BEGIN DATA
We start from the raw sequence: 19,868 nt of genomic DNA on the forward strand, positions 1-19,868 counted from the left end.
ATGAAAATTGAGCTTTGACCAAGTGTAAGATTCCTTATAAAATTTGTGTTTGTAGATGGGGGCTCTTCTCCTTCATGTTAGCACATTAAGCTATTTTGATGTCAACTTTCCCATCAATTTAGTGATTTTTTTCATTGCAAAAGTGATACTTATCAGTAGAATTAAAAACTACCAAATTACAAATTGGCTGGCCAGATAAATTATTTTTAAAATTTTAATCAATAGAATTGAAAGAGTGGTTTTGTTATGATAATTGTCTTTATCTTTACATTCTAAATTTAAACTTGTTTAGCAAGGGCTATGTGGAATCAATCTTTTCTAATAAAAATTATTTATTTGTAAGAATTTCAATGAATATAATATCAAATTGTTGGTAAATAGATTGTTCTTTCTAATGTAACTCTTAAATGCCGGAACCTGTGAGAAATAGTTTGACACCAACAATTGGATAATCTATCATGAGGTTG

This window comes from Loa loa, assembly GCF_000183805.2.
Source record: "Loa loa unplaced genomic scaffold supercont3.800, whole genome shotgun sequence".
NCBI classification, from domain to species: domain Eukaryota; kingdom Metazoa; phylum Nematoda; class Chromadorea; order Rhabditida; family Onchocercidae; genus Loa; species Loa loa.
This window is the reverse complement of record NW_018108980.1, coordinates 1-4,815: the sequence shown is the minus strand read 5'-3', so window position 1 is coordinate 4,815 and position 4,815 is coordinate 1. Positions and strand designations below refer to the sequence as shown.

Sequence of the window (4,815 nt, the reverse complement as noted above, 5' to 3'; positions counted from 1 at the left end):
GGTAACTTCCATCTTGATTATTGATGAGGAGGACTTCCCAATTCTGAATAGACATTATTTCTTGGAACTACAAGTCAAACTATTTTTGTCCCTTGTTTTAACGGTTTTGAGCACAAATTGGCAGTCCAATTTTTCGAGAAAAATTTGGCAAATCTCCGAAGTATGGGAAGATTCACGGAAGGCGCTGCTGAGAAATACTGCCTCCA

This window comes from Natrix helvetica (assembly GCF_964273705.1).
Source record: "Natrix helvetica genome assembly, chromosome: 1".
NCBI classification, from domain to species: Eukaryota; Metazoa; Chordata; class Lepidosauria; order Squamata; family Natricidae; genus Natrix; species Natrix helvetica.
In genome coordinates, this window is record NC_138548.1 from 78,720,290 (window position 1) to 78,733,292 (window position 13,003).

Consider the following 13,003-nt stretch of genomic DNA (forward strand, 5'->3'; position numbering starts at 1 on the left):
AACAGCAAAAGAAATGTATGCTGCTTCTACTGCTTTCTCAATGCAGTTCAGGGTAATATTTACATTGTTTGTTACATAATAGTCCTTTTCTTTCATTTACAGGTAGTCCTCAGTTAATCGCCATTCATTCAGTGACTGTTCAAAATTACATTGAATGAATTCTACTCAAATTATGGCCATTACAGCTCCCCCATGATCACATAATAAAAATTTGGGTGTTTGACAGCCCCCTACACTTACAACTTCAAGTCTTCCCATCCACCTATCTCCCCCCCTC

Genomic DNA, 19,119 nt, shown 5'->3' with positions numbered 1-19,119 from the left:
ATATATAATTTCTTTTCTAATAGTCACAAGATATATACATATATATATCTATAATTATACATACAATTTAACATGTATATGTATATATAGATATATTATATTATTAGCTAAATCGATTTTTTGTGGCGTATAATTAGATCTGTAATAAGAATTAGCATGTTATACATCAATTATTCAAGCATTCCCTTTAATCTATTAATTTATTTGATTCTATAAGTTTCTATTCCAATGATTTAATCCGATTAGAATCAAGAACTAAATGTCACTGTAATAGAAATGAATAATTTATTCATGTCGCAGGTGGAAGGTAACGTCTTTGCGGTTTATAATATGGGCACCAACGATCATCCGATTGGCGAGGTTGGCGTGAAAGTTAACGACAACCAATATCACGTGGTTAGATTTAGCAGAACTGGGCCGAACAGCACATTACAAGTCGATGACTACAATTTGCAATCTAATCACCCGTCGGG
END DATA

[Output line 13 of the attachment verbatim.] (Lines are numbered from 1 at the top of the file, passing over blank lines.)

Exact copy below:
Consider the following 13,003-nt stretch of genomic DNA (forward strand, 5'->3'; position numbering starts at 1 on the left):